IndexBox has just published a new report: ‘U.S. – Fruits, Nuts And Peel (Sugar Preserved) – Market Analysis, Forecast, Size, Trends and Insights’. Here is a summary of the report’s key findings.

Exports from the U.S.

In 2018, the amount of fruits, nuts and peel (sugar preserved) exported from the U.S. stood at 5.2K tonnes, shrinking by -7.3% against the previous year. Overall, exports of fruits, nuts and peel (sugar preserved) continue to indicate a slight reduction. The growth pace was the most rapid in 2009 with an increase of 42% y-o-y. Exports peaked at 9.3K tonnes in 2015; however, from 2016 to 2018, exports failed to regain their momentum.

In value terms, exports of fruits, nuts and peel (sugar preserved) totaled $11M (IndexBox estimates) in 2018. Over the period under review, exports of fruits, nuts and peel (sugar preserved) continue to indicate a slight contraction. The most prominent rate of growth was recorded in 2009 with an increase of 76% against the previous year. In that year, exports of fruits, nuts and peel (sugar preserved) reached their peak of $21M. From 2010 to 2018, the growth of exports of fruits, nuts and peel (sugar preserved) failed to regain its momentum.

Exports by Country

Canada (1.8K tonnes) was the main destination for exports of fruits, nuts and peel (sugar preserved) from the U.S., with a 35% share of total exports. Moreover, exports of fruits, nuts and peel (sugar preserved) to Canada exceeded the volume sent to the second major destination, Saudi Arabia (385 tonnes), fivefold. The third position in this ranking was occupied by China (352 tonnes), with a 6.8% share.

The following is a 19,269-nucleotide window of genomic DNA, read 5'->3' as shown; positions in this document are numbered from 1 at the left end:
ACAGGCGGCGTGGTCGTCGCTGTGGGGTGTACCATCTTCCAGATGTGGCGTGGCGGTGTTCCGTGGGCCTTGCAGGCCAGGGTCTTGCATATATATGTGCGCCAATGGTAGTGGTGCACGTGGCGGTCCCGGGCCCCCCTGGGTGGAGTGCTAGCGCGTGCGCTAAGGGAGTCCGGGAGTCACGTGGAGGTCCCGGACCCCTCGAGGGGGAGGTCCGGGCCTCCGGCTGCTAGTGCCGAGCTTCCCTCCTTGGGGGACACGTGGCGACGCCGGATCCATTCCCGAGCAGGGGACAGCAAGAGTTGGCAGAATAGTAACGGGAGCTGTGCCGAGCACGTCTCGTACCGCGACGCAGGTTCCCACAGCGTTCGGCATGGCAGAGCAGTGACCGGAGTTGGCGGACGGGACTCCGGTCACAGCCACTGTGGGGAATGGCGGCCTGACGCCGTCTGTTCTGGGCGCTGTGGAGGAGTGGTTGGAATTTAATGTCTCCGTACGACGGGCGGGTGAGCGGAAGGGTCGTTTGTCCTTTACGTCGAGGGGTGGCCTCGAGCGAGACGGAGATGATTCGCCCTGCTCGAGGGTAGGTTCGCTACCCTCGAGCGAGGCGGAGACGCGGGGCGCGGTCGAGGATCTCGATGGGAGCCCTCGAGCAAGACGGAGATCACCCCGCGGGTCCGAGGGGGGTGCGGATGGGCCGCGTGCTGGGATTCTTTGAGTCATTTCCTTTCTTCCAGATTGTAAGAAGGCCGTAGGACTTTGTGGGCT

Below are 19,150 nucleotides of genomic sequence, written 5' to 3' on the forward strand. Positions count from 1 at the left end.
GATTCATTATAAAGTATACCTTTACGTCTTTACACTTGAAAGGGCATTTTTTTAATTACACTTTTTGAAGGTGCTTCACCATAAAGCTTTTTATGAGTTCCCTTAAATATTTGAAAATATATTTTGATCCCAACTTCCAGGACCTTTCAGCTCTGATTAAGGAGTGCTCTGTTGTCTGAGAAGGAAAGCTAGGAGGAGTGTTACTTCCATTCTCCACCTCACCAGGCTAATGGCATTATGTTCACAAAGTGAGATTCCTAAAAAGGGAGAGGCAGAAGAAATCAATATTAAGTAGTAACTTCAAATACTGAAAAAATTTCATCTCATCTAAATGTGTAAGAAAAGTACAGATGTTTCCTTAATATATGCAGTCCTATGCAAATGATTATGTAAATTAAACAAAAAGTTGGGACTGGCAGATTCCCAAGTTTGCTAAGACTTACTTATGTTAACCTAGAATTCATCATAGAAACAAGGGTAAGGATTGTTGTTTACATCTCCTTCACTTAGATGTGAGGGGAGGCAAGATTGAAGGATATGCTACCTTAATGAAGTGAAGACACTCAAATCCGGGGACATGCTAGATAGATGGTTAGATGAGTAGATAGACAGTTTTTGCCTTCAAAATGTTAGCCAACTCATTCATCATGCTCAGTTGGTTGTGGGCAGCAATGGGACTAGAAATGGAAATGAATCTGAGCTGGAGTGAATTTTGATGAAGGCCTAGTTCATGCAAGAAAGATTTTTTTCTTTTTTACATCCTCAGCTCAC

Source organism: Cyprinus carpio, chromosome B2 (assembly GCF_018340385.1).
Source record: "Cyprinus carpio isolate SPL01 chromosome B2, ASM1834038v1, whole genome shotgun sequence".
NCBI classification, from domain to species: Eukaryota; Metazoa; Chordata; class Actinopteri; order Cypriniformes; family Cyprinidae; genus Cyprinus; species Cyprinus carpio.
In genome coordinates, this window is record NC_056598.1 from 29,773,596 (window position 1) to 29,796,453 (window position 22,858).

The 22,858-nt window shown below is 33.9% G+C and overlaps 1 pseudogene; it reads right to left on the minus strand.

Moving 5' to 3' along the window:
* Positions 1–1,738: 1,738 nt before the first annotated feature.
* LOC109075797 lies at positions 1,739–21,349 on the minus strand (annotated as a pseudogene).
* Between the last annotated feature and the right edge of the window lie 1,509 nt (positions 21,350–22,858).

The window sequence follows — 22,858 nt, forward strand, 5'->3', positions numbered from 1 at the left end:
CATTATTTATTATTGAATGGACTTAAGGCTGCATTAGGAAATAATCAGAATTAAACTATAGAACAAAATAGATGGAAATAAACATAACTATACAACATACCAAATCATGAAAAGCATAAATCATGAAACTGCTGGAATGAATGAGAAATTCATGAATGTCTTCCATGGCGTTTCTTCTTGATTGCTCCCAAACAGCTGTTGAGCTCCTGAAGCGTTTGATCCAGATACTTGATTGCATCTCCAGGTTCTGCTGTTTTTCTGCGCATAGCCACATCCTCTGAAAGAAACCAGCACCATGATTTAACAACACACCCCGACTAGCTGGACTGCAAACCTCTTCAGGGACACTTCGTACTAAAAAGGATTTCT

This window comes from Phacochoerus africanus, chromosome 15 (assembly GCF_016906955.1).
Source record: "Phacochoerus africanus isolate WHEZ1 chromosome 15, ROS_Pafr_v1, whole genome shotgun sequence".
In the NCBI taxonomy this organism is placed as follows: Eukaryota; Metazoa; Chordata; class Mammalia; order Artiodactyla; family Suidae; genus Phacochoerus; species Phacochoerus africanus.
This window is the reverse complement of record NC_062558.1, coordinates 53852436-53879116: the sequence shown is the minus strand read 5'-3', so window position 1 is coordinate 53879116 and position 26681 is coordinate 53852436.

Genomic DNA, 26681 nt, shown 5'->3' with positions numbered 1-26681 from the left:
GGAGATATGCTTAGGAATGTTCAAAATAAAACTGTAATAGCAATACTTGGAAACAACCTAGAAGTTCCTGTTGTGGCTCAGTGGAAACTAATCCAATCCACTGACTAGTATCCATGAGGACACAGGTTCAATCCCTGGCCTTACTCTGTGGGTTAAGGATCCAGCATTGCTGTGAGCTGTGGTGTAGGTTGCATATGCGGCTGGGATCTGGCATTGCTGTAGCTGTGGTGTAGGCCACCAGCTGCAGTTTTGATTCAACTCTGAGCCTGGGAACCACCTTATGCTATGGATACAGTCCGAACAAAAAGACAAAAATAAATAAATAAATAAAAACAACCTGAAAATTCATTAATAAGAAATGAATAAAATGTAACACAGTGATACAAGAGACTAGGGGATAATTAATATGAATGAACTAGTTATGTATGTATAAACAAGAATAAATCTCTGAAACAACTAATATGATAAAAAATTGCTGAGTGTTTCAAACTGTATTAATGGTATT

From 2007 to 2018, the average annual rate of growth in terms of volume to Canada stood at +16.1%. Exports to the other major destinations recorded the following average annual rates of exports growth: Saudi Arabia (+11.9% per year) and China (+9.2% per year).

In value terms, Canada ($2.7M), China ($1.6M) and Turkey ($888K) constituted the largest markets for sweetened dried fruit and nut exported from the U.S. worldwide, together accounting for 46% of total exports.

Turkey recorded the highest growth rate of exports, among the main countries of destination over the last eleven-year period, while the other leaders experienced more modest paces of growth.

Export Prices by Country

The average export price for fruits, nuts and peel (sugar preserved) stood at $2,198 per tonne in 2018, coming down by -1.5% against the previous year. Over the period under review, the export price for fruits, nuts and peel (sugar preserved), however, continues to indicate a relatively flat trend pattern. The most prominent rate of growth was recorded in 2009 an increase of 25% year-to-year. In that year, the average export prices for fruits, nuts and peel (sugar preserved) attained their peak level of $2,776 per tonne. From 2010 to 2018, the growth in terms of the average export prices for fruits, nuts and peel (sugar preserved) failed to regain its momentum.